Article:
We Buy Diamond Rings
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Mike Fried has written hundreds of articles and helped answer more than 30,000 emails from our readers. This has given him a unique perspective on what information truly helps our readers in their quest for finding the perfect diamond engagement ring or piece of jewelry.
For the store to actually make an investment in a diamond, and not just borrow one, it will have to justify it by buying at a very cheap price. Furthermore, relationships between suppliers and buyers in this business are extremely important.
For a jewelry store to use its capital to buy a diamond from you instead of using it as an opportunity to deepen a relationship with a supplier means that they need to justify that decision through buying your diamond on the cheap.
In my opinion, in a best case scenario, after diamond prices have appreciated by 10%, you could maybe find someone to buy your diamond for 90, leaving you with a loss of 28% (125-90=35 total loss 35/125 = 28% loss).
If you try and sell your diamond immediately after purchasing it, then your best case would be selling your diamond for 80 or a loss of 36%. Again, this is in an absolute best-case scenario buying bricks & mortar.
Take these diamonds for example. Here is a beautiful diamond from James Allen for $5,500 and a fantastic alternative from Blue Nile for $5,581. Both of these diamonds are phenomenal choices that would have cost you about $6,500 in a local store.
Buying online obviously makes selling a diamond much easier. Your cost basis is lower (so it will be easier to recoup your money if you need to sell on the open market) and the retailers give you options for returning and upgrading (so you retain full value for the ring).
We recently did a secret test that of the major online options for selling your diamond. We purchased a diamond ring from Tiffany & Co for other purposes (making videos and keeping our reviews current) and used this as an opportunity to see what the other side of the business is like. Here are the results.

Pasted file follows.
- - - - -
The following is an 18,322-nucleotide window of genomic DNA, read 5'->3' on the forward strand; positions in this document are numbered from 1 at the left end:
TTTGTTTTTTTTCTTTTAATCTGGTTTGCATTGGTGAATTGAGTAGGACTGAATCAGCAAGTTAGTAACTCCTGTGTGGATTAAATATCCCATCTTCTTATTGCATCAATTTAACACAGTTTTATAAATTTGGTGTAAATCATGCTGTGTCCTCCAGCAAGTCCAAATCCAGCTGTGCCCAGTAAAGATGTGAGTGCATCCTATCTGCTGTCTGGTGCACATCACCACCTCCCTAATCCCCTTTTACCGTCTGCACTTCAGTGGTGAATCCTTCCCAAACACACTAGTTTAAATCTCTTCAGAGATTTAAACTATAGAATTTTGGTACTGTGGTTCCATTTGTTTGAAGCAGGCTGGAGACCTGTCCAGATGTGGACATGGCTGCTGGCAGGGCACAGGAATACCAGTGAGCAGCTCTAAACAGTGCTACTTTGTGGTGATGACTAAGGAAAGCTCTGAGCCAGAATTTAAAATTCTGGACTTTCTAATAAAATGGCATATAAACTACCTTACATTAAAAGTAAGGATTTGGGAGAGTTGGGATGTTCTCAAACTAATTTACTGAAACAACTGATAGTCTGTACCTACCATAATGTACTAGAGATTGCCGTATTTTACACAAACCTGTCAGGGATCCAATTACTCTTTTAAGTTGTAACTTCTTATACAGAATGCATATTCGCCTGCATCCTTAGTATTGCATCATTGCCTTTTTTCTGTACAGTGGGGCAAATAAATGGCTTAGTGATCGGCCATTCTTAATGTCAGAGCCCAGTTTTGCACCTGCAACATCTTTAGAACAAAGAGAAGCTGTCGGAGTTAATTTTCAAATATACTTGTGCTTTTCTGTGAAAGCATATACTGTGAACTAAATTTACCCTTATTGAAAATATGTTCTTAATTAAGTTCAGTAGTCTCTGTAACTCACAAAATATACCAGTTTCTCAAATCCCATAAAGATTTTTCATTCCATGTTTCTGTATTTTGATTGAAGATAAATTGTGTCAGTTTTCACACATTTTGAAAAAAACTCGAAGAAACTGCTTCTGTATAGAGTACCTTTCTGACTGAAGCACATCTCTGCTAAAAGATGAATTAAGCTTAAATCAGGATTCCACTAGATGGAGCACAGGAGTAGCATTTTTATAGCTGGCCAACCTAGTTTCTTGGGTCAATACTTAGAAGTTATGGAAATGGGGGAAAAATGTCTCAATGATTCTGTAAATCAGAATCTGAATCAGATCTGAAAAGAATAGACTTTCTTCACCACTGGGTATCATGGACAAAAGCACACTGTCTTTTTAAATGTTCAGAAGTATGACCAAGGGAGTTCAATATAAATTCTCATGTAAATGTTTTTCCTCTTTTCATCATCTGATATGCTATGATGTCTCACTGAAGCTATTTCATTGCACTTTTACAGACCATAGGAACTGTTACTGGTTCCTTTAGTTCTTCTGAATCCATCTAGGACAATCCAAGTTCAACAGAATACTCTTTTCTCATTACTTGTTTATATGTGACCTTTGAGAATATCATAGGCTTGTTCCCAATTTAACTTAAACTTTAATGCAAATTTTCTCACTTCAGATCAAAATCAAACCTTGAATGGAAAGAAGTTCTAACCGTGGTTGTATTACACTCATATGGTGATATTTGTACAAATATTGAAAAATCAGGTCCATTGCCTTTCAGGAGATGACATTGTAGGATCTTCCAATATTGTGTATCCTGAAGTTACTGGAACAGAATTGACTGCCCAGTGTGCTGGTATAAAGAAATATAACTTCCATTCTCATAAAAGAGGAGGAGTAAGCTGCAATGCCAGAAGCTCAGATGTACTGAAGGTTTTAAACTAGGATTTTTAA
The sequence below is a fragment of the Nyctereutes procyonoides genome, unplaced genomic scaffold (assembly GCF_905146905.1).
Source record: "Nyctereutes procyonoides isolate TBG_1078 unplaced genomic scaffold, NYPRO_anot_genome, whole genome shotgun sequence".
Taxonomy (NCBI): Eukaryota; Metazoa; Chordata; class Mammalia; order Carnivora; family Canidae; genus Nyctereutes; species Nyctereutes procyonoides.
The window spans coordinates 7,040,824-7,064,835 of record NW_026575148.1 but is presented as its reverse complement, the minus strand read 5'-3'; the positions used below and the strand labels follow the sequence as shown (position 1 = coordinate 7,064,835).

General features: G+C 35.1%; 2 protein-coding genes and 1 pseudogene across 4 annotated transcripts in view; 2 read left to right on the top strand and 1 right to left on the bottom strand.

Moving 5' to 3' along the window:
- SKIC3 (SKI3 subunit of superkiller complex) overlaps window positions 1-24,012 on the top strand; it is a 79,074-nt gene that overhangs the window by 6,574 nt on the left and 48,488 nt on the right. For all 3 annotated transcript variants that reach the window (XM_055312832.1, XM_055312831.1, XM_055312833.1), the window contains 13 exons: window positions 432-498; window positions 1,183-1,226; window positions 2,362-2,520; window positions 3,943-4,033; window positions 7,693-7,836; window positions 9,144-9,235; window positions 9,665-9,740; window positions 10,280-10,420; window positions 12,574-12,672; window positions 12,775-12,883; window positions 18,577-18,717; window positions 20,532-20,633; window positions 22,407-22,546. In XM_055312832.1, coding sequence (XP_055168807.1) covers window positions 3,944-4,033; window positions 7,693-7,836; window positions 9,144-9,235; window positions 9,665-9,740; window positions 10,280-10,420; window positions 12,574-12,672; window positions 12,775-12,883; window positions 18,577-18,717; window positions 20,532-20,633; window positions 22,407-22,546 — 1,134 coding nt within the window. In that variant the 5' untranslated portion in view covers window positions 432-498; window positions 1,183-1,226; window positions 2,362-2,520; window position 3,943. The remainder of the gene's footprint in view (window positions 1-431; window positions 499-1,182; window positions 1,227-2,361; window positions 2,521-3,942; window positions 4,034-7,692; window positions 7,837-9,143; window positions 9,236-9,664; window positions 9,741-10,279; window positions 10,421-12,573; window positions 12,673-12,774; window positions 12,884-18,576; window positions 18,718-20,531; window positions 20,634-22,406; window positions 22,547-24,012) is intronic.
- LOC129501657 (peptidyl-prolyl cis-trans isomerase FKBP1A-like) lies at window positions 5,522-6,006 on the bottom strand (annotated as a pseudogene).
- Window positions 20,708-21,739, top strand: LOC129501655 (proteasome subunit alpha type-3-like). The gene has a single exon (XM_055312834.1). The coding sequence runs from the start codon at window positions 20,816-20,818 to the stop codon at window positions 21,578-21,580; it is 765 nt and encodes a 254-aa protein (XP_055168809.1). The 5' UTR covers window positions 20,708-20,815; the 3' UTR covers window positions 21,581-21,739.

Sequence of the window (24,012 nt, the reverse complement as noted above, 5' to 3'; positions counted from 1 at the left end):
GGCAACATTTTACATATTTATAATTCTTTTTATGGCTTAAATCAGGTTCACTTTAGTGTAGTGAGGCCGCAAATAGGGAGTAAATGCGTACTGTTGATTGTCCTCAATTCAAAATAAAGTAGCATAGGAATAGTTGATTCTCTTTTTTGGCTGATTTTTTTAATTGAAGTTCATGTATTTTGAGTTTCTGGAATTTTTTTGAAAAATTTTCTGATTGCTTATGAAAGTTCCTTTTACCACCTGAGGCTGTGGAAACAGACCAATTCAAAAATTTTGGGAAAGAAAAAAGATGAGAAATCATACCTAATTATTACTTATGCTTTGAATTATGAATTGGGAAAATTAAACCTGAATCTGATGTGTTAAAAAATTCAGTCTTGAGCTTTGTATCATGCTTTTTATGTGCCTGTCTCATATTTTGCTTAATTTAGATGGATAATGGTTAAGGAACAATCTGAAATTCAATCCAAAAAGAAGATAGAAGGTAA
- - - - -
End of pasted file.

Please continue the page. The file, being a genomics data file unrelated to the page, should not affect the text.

The ring we used was a 0.53ct round diamond in a classic Tiffany solitaire setting. We originally purchased it for $4,500. Obviously, we expected to lose a lot of money on the transaction. The question was, how muchPlease note that we used a Tiffany ring for this test. Tiffany diamond rings are insanely expensive and very poor bang for your buck. That is the reason there was such a large gap between the amount we paid and the amount we were able to sell it for.
As this article hammers home, many people are in for a rude awakening when they try to sell their diamond. As this test showed, the offers we received were 78%, 73% and 59% BELOW what we paid for.
Please keep in mind that this test was done with a Tiffany & Co ring. Tiffany has an incredibly high markup for their rings. A ring like that in white gold from Blue Nile would cost about $1,350. A diamond ring like that would get you a better return. For example, Abe Mor said they would buy that one for about $800. That would mean a net loss of only 39%.
Selling on eBay or Craigslist is possible, and it may net you slightly more than selling elsewhere. However, pre-owned diamond rings rarely sell quickly (especially at near-retail prices), meaning you may need to wait for a long time before your ring finds a buyer.
When you were first given your diamond ring, you probably had no intention of ever selling it. However, there are occasions when this changes: a divorce, a broken off engagement, or a death in the family. Or perhaps you are looking to upgrade your engagement ring.
Estimating the cost of a diamond can be quite challenging. There are many factors that go into valuing a diamond ring, but some are far more influential than others. Here are the main factors that influence the price someone is willing to pay when you go to sell a piece of diamond jewelry.
When it comes to selling a diamond ring, the condition of the setting can make a small difference. Buyers pay more for rings that are in good to exc